While the objective of the guidelines is to provide a level of harmonisation, Insurance Europe wishes to stress the importance of taking into account the local social and economic factors as one of the key criteria for calculating a fine. This will ensure that the final amount of the calculated fine meets the requirements of effectiveness, dissuasiveness and proportionality, as required by Article 83(1) GDPR.
The EDPB guidelines also say that group turnover should be relevant for the calculation of the fine instead of an individual undertaking’s turnover only if the parent company exercises decisive influence over its subsidiary.
This principle is consistent with antitrust law and follows the general tradition of EU law on sanctions that has been already established by other EU legal acts. However, it may raise questions of definitions of undertaking and turnover.
Supervisory authorities must therefore ensure that the fine is proportionate both to the gravity of the infringement and to the size of the undertaking to which the infringing entity belongs (to take account of the corresponding turnover).
In accordance with competition law, the relevant product market and the relevant geographic market to which the infringement directly or indirectly relates should be used to determine the amount of a fine.
The concept of the relevant market is especially important with regard to insurance companies due to the obligatory separation of life and non-life insurance required by Articles 73 and 74 of the Solvency II Directive.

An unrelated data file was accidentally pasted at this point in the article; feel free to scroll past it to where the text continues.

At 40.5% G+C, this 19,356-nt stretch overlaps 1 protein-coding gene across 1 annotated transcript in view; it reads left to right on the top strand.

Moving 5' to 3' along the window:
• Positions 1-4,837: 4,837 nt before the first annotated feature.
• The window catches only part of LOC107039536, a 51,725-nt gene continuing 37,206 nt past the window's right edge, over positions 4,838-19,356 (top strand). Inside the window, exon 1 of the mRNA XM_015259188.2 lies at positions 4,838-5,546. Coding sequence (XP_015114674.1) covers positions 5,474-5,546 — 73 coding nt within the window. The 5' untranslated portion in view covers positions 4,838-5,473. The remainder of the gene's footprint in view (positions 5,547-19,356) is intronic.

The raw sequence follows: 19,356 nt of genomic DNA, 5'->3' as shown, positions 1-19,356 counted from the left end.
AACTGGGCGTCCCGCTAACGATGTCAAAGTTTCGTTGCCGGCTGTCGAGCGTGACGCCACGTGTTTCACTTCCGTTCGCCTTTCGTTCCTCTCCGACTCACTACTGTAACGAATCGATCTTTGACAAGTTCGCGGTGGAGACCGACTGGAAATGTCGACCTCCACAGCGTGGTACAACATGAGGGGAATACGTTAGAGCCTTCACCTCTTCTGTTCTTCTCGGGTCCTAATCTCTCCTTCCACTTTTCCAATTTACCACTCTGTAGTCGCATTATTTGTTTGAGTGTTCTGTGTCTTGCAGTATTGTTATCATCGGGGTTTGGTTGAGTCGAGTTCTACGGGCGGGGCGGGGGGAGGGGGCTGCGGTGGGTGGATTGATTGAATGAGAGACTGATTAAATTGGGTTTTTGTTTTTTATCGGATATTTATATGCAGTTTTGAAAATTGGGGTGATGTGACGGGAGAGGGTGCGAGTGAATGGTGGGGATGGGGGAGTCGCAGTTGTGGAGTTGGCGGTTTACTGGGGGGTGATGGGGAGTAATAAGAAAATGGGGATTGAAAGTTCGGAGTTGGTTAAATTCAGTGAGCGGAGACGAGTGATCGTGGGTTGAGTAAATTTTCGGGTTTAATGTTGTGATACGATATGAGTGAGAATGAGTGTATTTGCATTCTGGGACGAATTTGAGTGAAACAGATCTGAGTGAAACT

According to Article 73 (4) of the Solvency II Directive, where a non-life insurance undertaking has financial, commercial or administrative links with a life insurance undertaking, the supervisory authorities shall ensure that the accounts of the undertakings concerned are not distorted by agreements between those undertakings or by an arrangement which could affect the appointment of expenses and income.
Additionally, according to page 36 paragraph 138 of the Guidelines, the turnover within the meaning of Article 83 GDPR is to be understood in terms of the net turnover of Directive 2013/34/EU on the annual financial statements, consolidated financial statements and related reports of certain types of undertakings (Annexes V or VI to Article 13 (1) of Directive 2013/34/EU). For insurance companies, insurance premiums shall be included in the revenue (page 36 footnote 62).
Pursuant to Article 4 of Regulation (EC) No 1606/2002 (IAS Regulation) publicly traded companies, which are obliged to prepare consolidated financial statements, are required to do so in accordance with international accounting standards (IFRS).
In this context, it is especially important with regard to insurance companies that the International Accounting Standards Board (IASB) issued a new accounting standard, IFRS 17 — Insurance Contracts, in May 2017. The IASB published amendments to the standard in June 2020.
Commission Regulation (EU) 2021/2036 of 19 November 20212 adopted IFRS 17 and incorporated the standard into European law. The regulation determines that all publicly traded insurance companies shall apply IFRS 17 for their consolidated financial statements at the latest as from the commencement date of its first financial year starting on or after 1 January 2023.
by Yana Keller